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Home Arts Saskatoon felter takes home Winter Festival People’s Choice Award

Saskatoon felter takes home Winter Festival People’s Choice Award

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Saskatoon felter takes home Winter Festival People’s Choice Award
Lynn Guina’s Nuno felted coat ‘Free Fall’ received the Guy Rutter Memorial People’s Choice Award on Tuesday, March 28. -- Photo courtesy of the Mann Art Gallery.

Lynn Guina had a few regrets when she entered her piece into the Prince Albert Winter Festival Art Show, but audiences didn’t share her view.

Guina’s piece, a Nuno felt dress called ‘Free Fall’, received the festival’s Guy Rutter Memorial People’s Choice Award on Tuesday, March 28. It was a welcome surprise for the Saskatoon-based artist, who was convinced she’d entered the wrong piece in the show.

“(With) the painter world, I thought it would go to a painter just because felting, especially Nuno felt, is not that well understood,” Guina said during a phone interview on Monday. “I was quite surprised that it would be chosen. I’m pleasantly surprised, but certainly wasn’t expecting it, that’s for sure.”

Guina’s piece took three months to create. The creation process of Nuno felting involves putting fabric on wool fibres that have been rolled, tossed, and rubbed to shrink down and become more stable.

Guina began felting roughly nine years ago. She uses the process to create hats, shoes, and other items of clothing.

“My hands know what to do with fibre,” she added. “There’s just something about fabric with me and give me a bunch of different printed silks and it’s just magic for me. It just keeps my head active and buzzing with possibilities.”

The process to create ‘Free Fall’ was incredibly physically demanding, but Guina said it was labour of love.

“You have to be really careful of what the end result is and work slowly and constantly measure it so that you get the proper fit and it hangs properly and the lines are all straight,” she explained. “It’s quite complex. It looks simple, but it’s not.”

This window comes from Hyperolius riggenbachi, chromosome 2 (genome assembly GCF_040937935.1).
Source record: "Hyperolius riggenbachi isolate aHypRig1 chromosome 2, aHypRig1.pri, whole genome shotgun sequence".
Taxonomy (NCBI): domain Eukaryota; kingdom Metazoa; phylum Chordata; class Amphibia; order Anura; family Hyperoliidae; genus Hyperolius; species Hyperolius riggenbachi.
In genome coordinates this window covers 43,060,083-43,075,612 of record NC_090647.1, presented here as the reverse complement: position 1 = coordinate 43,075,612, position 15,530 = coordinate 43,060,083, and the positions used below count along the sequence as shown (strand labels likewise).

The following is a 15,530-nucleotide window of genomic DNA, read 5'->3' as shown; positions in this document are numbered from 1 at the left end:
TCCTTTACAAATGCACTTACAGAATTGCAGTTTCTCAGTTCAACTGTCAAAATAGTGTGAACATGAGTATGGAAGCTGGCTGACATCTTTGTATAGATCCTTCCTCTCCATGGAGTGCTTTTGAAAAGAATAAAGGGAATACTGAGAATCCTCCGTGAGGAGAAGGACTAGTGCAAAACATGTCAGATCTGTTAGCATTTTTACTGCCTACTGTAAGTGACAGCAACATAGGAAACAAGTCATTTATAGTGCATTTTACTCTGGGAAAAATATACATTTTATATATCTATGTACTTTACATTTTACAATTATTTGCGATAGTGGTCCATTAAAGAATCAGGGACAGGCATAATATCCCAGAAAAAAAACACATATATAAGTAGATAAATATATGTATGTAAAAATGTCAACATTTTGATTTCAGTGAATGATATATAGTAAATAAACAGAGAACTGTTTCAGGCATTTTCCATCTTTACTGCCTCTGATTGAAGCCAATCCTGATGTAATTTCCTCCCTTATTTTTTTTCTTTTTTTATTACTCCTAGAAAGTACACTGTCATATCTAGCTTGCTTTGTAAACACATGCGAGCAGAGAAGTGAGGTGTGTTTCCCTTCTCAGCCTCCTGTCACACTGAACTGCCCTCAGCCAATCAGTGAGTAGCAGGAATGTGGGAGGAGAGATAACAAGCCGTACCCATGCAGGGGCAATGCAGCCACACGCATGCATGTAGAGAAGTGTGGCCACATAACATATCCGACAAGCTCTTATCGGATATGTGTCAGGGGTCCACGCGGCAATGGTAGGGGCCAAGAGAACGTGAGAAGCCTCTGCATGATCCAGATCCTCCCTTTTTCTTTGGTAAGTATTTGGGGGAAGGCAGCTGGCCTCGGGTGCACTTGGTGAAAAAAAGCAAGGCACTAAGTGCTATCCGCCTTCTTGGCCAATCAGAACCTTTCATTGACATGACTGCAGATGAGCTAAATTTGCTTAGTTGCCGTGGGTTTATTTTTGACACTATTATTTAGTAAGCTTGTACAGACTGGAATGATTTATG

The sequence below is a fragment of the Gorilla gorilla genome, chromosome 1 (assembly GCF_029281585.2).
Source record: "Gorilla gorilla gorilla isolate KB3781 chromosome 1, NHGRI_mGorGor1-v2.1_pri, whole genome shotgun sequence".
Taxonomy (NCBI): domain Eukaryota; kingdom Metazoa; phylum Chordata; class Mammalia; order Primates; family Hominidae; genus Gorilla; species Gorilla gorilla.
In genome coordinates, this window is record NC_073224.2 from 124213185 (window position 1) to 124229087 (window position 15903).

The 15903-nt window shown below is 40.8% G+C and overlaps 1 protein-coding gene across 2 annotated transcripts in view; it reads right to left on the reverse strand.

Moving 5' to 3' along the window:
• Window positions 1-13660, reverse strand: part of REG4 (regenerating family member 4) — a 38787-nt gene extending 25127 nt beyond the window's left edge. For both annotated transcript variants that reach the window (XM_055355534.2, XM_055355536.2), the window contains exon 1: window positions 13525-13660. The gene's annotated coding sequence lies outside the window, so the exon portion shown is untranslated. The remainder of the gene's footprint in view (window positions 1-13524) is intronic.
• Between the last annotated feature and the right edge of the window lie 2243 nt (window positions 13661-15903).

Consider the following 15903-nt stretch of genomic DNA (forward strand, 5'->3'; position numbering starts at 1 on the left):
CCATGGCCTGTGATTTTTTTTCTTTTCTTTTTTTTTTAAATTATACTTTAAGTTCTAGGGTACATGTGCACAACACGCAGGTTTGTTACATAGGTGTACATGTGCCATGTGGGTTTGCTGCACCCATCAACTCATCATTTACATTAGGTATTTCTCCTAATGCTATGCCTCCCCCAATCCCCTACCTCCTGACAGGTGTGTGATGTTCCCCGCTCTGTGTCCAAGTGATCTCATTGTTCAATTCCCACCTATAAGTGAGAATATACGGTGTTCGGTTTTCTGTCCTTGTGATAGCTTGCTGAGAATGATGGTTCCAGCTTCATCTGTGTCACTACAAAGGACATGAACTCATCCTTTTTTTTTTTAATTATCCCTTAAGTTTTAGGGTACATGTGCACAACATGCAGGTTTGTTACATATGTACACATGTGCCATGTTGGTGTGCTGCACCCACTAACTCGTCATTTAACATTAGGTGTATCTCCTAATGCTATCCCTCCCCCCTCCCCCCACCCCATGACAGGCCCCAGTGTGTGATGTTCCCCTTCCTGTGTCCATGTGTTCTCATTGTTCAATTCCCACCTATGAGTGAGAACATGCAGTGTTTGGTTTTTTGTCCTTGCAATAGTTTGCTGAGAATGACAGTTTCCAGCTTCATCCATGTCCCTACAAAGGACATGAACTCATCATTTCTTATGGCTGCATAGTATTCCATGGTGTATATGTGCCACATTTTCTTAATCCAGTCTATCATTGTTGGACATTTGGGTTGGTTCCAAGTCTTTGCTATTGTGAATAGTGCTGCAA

Guina had never entered a piece in the Winter Festival Show and Sale before this year. She only did so at the behest of a friend and fellow felter who knew about the competition.

“She’d been in the show before and she asked us through email, ‘have you ever entered?’” she remembered. “I knew nothing about the show so I just went online and Googled, got the answers I needed, and sent my piece in.”

While Guina may have been surprised to take home the People’s Choice Award, others didn’t share her shock.

Mann Art Gallery curator Marcus Miller said ‘Free Fall’ was an interesting piece that would have fit right at home on a female artist or patron in pre-First World War Vienna.

“It’s just a beautifully crafted felted coat,” Miller said. “Lynn just did a fantastic job here. I thought that this coat was so beautiful, and I’m not surprised that it won the people’s choice award. It won by a fair bit, so I certainly wasn’t the only one who had eyes on this coat.”

Miller not only appreciated the quality of the piece, he also liked what it stands for. He said pieces like ‘Free Fall’ show the walls between fine art and craft are crumbling, and he views that as a good thing.

“This isn’t textiles,” he said. “This is functional. It’s a coat that you could wear.”

The People’s Choice Award capped off a successful return for the Prince Albert Winter Festival Show and Sale. Artists submitted artwork for a virtual show and sale in 2021, and although the doors were open in 2022, crowds were not allowed to attend the awards night or the walkthrough.

Miller said he was grateful to see such a large crowd return in 2023.

“Our awards ceremony was packed, and the following day, the guest curator’s talk was also packed. It was just a fantastically successful show.”

Artist submissions also declined in 2021 and 2022, but those numbers renounced nicely in 2023, with artists submitting 153 works of art.

“Our awards ceremony was packed, and the following day, the guest curator’s talk was also packed,” Miller said. “It was just a fantastically successful show.”

Miller credited a large chunk of that success to guest curator Wally Dion, who left a positive impression on Prince Albert’s arts community.

“He put works of art into conversation with each other. They’re all talking to each other in these little clumps, these little groups, and I think everybody responded to that, and to him,” Miller said. “He was just very, very generous. This year’s show worked out beautifully.”